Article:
The Future Treatment Landscape for Relapsed and Refractory Myeloma

New York—At the 2018 Lymphoma & Myeloma Congress, Kenneth C. Anderson, MD, Program Director, Jerome Lipper Multiple Myeloma Center and LeBow Institute for Myeloma Therapeutics, Dana-Farber Cancer Institute, Boston, MA, discussed the future of the treatment landscape for patients with relapsed and refractory myeloma.

 

“As you all know we have had, in myeloma, a number of advances with the proteasome inhibitors and in immunomodulatory drugs, HDAC inhibitor and antibodies, and new triplets, which are now used routinely and in patients with newly diagnosed and relapsed disease,” he told listeners.

 

Novel Strategies and Targets

Some of the newer strategies being used in the treatment of patients with multiple myeloma include administration of iMiD-based and immune therapies (eg, TP53-related proteins, CAR T-cells), and targeting of ubiquitin proteasome receptors, genomes, and epigenomes. These are areas in which Dr Anderson says we can make some progress.

 

Of note, he touched upon epigenetic therapy, which involves methylation and demethylation.

 

“In our opinion, one of the best demethylases in myeloma is KDM3A, and we and others are excited about it because if you inhibit KDM3A you restore methylation or suppress the transcription of certain genes including IRF4, which is a very important hallmark abnormality in myeloma,” Dr Anderson said.

 

As such, KDM3 inhibitors are likely going to be the first demethylases inhibited in myeloma.

 

He also spoke about the inhibition of protein arginine methyltransferase 5 (PRMT5), which is highly expressed in myeloma and associated with poor outcomes.

 

“There is an oral inhibitor of this particular PRMT5—the oral inhibitor is selective, potent, well-tolerated in animal models, and it shows efficacy in other tumors,” he told attendees.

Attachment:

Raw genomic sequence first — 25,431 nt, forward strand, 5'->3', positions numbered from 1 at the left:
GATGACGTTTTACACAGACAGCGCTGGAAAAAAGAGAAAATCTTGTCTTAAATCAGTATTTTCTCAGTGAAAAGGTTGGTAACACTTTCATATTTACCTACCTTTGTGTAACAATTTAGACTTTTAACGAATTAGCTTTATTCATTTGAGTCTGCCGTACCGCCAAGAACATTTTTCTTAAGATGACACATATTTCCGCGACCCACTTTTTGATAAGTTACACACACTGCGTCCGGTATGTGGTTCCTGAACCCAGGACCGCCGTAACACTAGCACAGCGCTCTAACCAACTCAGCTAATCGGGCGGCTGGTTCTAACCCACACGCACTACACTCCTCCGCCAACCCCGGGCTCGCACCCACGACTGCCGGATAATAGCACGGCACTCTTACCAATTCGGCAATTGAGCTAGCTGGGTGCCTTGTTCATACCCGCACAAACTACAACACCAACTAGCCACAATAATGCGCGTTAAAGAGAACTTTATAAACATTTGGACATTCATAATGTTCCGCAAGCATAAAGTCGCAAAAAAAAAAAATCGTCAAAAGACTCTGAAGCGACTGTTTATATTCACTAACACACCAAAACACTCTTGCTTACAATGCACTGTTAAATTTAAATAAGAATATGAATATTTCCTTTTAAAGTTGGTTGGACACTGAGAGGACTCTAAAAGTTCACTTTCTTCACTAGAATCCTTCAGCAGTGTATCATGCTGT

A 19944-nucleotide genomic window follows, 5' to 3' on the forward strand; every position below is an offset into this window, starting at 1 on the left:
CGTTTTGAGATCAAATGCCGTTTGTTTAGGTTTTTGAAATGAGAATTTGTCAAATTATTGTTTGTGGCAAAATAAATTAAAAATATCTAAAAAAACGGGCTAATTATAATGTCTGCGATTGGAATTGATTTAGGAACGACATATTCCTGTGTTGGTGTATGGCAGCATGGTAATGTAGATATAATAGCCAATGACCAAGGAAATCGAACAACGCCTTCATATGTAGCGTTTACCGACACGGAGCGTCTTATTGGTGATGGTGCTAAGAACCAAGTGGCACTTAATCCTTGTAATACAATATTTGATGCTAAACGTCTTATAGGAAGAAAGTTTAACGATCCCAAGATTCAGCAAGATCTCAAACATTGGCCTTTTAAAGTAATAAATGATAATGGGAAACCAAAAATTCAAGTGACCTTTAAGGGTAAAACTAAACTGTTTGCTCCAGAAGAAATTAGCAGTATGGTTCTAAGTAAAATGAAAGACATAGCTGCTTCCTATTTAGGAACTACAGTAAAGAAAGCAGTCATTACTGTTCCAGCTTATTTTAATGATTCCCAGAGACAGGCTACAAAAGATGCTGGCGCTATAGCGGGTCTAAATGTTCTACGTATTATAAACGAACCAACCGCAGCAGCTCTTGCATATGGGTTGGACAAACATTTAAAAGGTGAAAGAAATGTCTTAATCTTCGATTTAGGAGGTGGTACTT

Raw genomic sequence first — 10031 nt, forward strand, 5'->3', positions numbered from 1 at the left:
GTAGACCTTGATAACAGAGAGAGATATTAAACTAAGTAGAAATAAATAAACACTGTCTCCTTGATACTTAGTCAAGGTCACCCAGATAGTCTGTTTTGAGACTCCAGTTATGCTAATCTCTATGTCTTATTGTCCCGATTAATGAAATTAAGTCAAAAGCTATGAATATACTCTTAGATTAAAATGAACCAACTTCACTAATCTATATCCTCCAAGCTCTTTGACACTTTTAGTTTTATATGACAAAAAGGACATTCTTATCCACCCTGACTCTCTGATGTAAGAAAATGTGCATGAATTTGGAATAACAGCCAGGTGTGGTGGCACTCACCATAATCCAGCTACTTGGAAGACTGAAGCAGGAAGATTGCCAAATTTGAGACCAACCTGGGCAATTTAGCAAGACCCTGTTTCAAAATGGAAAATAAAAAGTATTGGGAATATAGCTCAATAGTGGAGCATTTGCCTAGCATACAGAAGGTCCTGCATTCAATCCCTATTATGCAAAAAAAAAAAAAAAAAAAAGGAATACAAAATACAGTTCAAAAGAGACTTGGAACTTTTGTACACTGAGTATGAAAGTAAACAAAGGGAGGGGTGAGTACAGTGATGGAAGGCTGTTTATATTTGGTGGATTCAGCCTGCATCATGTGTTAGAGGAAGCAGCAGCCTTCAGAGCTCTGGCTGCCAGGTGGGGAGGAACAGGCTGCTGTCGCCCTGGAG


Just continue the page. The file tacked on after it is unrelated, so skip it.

EPZ015666, a first-in-class PRMT5 inhibitor, can be used to inhibit myeloma cell growth.

 

“We think it’s working by NF-kB signaling, that’s work in progress, but what’s neat is in our animal models the oral inhibitor is extremely well-tolerated and very selective,” Dr Anderson explained.

 

“We’re excited about these preclinical studies and have interest that this may actually translate from the bank to the bedside with one of the first epigenetic methyltransferase therapies,” he added.

 

Combination Therapies are the Future

In a prediction shared with attendees, Dr Anderson posited that combination therapies predicated and defined by clinical trials for use in specific subsets of patients through the use of biomarkers.

 

With triplet therapies demonstrating durable and deep responses in patients with newly diagnosed or relapsed myeloma, he also predicts that the future lies in the assessment of quadruplet therapies for this patient population.

 

Of note, Dr Anderson calculates that in the high-risk setting, combination maintenance therapies have the potential to overcome early relapses.

 

“Long-term disease-free survival and potential cure of multiple myeloma will require both achieving minimal residual disease negativity and the use of combined immune therapies to restore host immunity,” he said.—Hina Khaliq

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